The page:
In 2020, word got out about a Hollywood actor who posted a little-known Philippine destination on his official Instagram. His fans would then write captions describing the image, which featured a boatman in Donsol, Sorsogon — of all places. Immediately following this was a call for submissions of photos showing other places in the country. By 2021, he specifically asked for photographs taken of natural attractions around the Philippines.
The recognition came almost out of nowhere, and it didn’t take long for Filipinos to join in on the hype. Not to mention, it came from someone who you’d think would barely know anything about the Philippines. But the actor’s intention was made clear from the beginning: The written and visual contributions would be part of an online poetry and film series he started for his own community of creative professionals. And they feature a few other select countries, too.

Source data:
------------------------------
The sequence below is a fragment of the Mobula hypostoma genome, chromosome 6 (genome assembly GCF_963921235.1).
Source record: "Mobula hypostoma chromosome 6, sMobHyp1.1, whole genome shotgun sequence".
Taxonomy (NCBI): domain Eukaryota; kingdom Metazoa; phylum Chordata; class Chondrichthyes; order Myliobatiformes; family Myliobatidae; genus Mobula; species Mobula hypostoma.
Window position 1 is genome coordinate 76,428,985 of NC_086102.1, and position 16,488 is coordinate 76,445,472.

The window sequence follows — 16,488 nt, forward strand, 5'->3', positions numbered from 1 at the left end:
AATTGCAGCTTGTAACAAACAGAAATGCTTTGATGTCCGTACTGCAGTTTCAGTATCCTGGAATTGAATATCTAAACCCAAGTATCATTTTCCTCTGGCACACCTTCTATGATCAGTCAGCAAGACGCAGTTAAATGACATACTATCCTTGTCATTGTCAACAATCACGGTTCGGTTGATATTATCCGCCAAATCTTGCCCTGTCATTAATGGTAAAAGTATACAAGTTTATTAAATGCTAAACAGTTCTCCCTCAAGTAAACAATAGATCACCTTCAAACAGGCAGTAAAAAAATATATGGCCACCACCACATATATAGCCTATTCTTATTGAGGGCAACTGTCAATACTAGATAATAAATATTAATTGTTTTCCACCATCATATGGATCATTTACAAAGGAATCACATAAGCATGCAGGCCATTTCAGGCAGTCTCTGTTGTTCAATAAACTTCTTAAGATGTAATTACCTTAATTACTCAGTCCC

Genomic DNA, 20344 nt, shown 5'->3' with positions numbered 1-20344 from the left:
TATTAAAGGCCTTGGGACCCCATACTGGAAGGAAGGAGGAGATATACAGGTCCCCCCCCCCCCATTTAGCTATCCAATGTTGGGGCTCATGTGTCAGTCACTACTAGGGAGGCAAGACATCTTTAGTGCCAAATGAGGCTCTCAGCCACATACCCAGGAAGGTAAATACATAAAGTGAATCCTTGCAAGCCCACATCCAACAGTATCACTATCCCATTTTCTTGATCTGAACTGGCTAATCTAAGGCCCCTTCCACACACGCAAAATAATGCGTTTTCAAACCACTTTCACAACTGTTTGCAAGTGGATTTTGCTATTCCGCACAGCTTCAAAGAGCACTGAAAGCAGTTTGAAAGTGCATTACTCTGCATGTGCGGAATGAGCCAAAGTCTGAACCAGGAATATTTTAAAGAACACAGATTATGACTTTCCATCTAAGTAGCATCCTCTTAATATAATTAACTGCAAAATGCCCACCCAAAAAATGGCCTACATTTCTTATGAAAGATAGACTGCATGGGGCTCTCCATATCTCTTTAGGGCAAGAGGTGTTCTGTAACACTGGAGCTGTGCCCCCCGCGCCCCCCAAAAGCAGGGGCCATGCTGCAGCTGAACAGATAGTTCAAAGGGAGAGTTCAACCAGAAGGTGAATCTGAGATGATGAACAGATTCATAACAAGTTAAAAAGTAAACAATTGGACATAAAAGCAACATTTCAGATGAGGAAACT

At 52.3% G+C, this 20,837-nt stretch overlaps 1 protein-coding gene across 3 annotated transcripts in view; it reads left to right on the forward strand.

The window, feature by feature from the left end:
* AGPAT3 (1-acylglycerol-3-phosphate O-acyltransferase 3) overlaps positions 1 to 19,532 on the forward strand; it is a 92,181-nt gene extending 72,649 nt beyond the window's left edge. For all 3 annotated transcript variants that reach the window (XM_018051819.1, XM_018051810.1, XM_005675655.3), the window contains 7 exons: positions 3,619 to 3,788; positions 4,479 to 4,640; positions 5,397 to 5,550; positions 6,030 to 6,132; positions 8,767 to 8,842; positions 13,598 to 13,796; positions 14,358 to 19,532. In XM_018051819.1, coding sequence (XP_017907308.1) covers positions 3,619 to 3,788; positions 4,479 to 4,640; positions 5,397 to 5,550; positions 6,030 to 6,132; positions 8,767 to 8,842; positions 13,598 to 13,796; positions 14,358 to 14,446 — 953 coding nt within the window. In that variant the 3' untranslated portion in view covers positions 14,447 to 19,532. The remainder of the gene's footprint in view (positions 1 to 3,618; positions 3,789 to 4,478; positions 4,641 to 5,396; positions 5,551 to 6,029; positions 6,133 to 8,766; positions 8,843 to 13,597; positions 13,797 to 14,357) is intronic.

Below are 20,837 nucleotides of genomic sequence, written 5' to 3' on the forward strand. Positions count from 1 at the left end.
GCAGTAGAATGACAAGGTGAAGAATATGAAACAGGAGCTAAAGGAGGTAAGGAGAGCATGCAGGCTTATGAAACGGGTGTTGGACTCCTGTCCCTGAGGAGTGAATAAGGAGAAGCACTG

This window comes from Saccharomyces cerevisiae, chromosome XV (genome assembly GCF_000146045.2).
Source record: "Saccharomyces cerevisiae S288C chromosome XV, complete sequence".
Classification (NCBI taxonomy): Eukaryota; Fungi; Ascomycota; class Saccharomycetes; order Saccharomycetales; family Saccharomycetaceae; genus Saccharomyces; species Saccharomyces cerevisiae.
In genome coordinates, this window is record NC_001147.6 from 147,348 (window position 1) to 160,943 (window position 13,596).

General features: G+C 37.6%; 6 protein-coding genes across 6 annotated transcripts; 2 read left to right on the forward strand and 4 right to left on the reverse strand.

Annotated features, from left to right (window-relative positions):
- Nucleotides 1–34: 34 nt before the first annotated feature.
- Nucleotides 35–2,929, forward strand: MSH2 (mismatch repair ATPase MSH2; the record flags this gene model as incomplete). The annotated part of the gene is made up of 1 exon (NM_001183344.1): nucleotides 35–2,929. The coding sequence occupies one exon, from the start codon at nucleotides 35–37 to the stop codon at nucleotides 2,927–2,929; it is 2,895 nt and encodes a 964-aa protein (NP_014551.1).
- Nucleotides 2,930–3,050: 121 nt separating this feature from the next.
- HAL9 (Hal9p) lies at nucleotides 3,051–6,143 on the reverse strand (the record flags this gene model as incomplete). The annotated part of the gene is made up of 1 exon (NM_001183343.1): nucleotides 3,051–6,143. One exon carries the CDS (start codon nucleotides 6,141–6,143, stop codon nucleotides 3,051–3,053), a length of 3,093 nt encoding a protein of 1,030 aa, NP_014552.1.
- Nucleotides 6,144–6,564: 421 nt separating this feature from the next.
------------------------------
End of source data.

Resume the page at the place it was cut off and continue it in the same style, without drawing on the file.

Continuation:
Nevertheless, the project racked up an impressive number of submissions from Filipinos, all the while inciting some form of inspiration from them in these times. After all, this isn’t the first time someone overseas took notice of the Philippines. In most cases, one thing that never seems to fail is our instant excitement over these recognitions. So much that many other foreigners, celebrities or not, have emerged to take full advantage of it.
Also read: 5 Foreign Experiences That Made Me Miss Life in the Philippines
Pinoybaiting: What is it?
To understand Pinoybaiting, one must first go back to the definition of clickbaiting, which may have even inspired the new concept. According to the Merriam-Webster Dictionary, clickbait is “something (such as a headline) designed to make readers want to click on a hyperlink especially when the link leads to content of dubious value or interest.” Here, the element of making someone want something is clear. It’s advertising in the end.